Skip to main content
Undergraduate courses will move online through Sept. 25. The Return to Campus website has updates about WVU's fall plans. Visit and for health resources related to the global pandemic.



West Virginia, which has an abundant supply of inexpensive timber, has become a leader in the construction of new timber bridges. The Constructed Facilities Center, in cooperation with the West Virginia Division of Highways, has been a major contributor to West Virginia's leadership in timber bridge construction and an active participant in the Timber Bridge Initiative of U.S. Department of Agriculture-Forest Service.

Modern timber bridges built in West Virginia are dramatically different from the 20th century ancestors. Meeting the demands of today's heavy traffic with the smaller timbers produced require a completely new way of re-engineering of timber bridge design.

Joining small pieces of timber together to form large structures such as bridges can be a big problem. Engineered wood products are the solution to many of today's construction needs. One form of engineered wood, which has been the major area of interest at the CFC, is known as stress-lamination. In addition, new stress-laminated timber deck systems, with stressing parallel to traffic flow, stiffened with steel wide flange beams, and are being implemented in West Virginia for higher traffic, volume and load intensity. Another engineered wood product that CFC is researching for bridge implementation is Parallam®, manufactured in West Virginia. Several bridges are being built in the state using the Parallam® deck on steel stringer after creosote treatment.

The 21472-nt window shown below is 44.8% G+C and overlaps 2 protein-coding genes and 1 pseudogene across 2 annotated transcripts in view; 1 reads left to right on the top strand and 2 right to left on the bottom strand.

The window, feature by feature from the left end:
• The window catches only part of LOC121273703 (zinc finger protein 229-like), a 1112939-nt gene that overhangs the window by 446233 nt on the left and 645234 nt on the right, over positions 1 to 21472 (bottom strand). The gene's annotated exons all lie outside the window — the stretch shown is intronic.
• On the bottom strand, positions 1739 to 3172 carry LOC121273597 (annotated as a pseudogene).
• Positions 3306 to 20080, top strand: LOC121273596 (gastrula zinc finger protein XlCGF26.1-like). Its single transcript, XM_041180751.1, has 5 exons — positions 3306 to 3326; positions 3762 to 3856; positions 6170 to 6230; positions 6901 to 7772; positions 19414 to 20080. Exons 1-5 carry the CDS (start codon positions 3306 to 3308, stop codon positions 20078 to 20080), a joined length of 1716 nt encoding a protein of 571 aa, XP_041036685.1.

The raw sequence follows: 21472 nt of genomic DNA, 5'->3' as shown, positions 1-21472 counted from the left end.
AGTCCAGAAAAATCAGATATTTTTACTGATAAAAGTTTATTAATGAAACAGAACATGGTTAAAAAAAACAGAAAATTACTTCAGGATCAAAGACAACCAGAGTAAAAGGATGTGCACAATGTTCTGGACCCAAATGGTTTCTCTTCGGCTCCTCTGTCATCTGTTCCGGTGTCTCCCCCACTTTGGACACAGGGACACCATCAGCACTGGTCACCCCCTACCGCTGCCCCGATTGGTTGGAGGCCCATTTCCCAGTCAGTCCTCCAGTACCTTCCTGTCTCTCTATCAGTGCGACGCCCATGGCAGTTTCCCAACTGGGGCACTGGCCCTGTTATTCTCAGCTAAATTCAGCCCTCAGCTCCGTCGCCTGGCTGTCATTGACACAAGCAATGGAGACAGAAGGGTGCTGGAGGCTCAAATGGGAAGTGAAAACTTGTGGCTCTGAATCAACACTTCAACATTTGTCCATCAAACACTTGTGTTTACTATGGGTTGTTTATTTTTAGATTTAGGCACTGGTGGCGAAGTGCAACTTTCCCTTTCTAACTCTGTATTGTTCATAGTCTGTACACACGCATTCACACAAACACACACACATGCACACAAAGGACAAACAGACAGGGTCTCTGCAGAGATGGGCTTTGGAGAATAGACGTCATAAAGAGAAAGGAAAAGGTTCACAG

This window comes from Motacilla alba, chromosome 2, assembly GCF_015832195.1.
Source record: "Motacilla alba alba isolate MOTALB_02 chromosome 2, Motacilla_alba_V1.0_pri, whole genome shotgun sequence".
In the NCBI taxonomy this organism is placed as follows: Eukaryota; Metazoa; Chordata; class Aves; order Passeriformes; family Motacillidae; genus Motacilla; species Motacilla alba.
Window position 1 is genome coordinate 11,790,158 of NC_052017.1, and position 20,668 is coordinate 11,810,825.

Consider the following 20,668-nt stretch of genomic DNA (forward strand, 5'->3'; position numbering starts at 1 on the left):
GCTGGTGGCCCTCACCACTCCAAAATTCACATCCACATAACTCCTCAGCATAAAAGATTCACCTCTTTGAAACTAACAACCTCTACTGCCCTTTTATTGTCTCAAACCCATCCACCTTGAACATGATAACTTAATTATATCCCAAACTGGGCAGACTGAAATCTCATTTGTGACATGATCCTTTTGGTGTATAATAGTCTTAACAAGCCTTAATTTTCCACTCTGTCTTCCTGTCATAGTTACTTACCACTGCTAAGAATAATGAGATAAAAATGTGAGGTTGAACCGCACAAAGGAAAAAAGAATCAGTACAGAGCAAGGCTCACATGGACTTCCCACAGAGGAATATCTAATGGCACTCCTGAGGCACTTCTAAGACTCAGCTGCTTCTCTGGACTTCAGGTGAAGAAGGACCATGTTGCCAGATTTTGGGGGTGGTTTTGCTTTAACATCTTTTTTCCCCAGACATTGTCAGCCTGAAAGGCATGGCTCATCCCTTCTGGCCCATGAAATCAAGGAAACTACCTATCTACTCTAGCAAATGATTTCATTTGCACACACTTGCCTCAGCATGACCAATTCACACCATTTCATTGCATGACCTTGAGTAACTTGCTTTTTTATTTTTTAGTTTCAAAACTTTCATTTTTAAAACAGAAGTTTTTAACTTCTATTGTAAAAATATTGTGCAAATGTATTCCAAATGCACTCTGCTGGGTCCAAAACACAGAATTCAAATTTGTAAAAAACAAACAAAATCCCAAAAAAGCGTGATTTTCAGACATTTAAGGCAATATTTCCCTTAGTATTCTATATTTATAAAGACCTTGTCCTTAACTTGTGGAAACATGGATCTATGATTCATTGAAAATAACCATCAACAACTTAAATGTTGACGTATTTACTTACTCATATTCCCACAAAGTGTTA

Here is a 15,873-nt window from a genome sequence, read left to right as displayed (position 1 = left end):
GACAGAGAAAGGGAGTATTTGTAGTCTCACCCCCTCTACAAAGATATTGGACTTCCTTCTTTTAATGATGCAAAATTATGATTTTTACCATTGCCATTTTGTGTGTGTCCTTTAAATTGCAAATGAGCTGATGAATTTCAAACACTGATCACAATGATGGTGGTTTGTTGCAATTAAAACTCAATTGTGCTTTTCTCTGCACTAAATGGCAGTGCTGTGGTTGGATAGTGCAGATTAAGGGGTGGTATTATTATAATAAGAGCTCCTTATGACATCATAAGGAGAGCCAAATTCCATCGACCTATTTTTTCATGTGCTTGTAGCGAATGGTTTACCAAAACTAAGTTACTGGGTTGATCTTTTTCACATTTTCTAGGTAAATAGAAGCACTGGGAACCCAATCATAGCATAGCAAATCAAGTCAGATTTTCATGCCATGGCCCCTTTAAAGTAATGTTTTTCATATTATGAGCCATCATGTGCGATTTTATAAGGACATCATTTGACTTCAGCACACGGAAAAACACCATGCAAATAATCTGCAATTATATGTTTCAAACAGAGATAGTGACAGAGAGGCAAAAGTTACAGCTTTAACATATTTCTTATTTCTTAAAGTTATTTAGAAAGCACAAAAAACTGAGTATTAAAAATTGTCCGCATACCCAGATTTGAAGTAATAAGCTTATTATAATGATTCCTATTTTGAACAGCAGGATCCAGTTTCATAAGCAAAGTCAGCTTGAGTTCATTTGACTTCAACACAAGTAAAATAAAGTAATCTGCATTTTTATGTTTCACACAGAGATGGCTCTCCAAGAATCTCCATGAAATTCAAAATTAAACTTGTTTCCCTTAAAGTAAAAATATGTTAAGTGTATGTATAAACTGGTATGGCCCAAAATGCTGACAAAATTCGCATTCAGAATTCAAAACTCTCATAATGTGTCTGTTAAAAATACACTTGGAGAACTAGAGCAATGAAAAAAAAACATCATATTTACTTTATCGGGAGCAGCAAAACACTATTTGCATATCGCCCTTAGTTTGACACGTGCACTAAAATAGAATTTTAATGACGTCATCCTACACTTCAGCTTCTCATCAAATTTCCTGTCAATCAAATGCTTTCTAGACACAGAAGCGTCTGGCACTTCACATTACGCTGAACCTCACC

Working with engineers at the WVDOH and the USDA FPL, we have refined and advanced this new technology. In 15 years, more than 120 new timber bridges have been constructed across West Virginia. We are developing new repair techniques especially for covered (timber) bridges using modern adhesives and glass fiber reinforced polymer components. This work is being carried out in cooperation with the Institute for the History of Technology and Industrial Archeology at WVU and supported by USDOT-FHWA. New crash-tested guide rail systems suitable for timber bridges have also been developed through a joint CFC-FHWA project. The success of these projects illustrate that the capabilities of an old material can be used in new ways and more importantly, that a joint academic-industry-government team can have an immediate impact on a problem shared by all.